CENTENNIAL, CO - Trust, knowledge and understanding are the foundations on which strong partnerships are built. That’s the central idea behind an annual orientation for state beef council directors and staffs coordinated by the Federation of State Beef Councils.
About 70 directors and staff from 28 state beef councils from across the country attended the 2017 orientation, held March 13-14 at the headquarters of the National Cattlemen’s Beef Association in Centennial, CO. NCBA is the home of the Federation of State Beef Councils, and a contractor to the Beef Checkoff Program.
“It’s important for our state partners to know the big picture of the Beef Checkoff Program, and where each piece fits,” said Todd Johnson, NCBA senior vice president of Federation Services. “The producers who designed the national program back in 1985 worked hard to create a program that not only could be effective and efficient at building beef demand, but respected the state and national framework that existed at the time. We have found that the better our leaders and producers at all levels understand how it works, the more they can get behind it.”
On tap for attendees at this year’s session were presentations on beef checkoff history, collections and the Beef Promotion and Research Act and Order by executives of the Cattlemen’s Beef Board; as well as explanations by NCBA staff of the checkoff-related role of the Federation and the NCBA and how checkoff and non-checkoff dollars are kept separate.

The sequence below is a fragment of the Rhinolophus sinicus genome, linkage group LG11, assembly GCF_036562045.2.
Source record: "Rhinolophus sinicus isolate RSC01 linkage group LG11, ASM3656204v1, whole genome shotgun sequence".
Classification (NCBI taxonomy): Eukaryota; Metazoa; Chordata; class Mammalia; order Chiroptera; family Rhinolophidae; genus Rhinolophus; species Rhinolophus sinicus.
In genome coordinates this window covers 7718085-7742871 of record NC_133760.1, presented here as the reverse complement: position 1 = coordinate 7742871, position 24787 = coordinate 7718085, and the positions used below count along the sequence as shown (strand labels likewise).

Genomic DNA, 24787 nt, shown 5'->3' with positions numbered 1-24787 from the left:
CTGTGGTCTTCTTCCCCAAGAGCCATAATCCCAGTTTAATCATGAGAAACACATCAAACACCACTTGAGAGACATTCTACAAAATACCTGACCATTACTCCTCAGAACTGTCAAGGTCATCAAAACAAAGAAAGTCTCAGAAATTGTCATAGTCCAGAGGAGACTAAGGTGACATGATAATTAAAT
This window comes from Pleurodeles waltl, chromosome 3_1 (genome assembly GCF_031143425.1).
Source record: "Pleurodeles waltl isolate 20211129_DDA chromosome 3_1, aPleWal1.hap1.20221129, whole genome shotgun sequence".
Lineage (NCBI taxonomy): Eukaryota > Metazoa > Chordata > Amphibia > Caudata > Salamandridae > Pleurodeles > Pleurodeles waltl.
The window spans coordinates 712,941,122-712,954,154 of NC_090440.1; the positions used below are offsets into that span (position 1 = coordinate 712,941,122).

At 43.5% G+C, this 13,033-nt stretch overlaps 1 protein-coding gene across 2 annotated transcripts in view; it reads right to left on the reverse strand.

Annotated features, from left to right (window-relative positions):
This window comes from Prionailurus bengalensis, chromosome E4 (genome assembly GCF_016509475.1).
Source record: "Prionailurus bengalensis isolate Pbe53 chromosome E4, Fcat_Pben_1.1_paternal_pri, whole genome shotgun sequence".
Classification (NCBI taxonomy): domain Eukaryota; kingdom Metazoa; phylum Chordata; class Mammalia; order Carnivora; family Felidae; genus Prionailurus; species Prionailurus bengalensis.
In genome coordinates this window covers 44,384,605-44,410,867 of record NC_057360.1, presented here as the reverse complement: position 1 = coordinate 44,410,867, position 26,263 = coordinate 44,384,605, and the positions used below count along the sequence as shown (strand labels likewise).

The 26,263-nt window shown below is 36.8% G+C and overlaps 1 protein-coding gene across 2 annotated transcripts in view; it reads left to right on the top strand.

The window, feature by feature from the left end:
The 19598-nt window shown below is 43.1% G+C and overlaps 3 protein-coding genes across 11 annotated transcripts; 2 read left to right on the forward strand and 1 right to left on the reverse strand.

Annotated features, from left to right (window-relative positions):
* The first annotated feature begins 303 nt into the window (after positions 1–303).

Lucy Rechel, a board member of the Nevada Beef Council, said the experience was helpful to better understand the “nuts and bolts of the checkoff, as well as what’s being done with the dollars.” More than that, though, she thinks the information presented might help state board members to “think outside of the box.”
“It’s often difficult to decide what to do with checkoff dollars,” Rechel said. “That’s especially true in these times of limited funds. But while we might not have enough dollars to do some big programs, maybe there are some smaller efforts we can make. These kinds of sessions help us identify and better understand those options.”
Part of the orientation was a tour of the NCBA offices, including the Beef Culinary Center, the studio of the NCBA Cattlemen to Cattlemen television program and a digital command center that helps monitor the attitudes and trends of consumers across the United States.
“As beef producers, we have no idea how fast technology has been running away from us,” Rechel said. “Our checkoff-funded beef industry effort has definitely become more sophisticated.”
Tracking the Dollars
Among the presentations valuable to Andy Berry, executive director of the Mississippi Beef Council, were ones that described how checkoff dollars were managed at the national level.
“The information about all of the areas the checkoff is doing work on our behalf was very helpful,” Berry says. “Just as helpful, though, was learning more about the firewall that keeps checkoff money going where it should.”
The Beef Checkoff Program is administered by the Cattlemen’s Beef Board, with oversight provided by the U.S. Department of Agriculture. The checkoff was established as part of the 1985 Farm Bill, and assesses $1 per head on the sale of live domestic and imported cattle, in addition to a comparable assessment on imported beef and beef products.
States retain up to 50 cents of the dollar and forward the other 50 cents per head to the Cattlemen’s Beef Promotion and Research Board. In addition to conducting in-state programs, state beef council boards may choose to forward additional funds from their 50 cents for use in national and international education, promotion and research programs.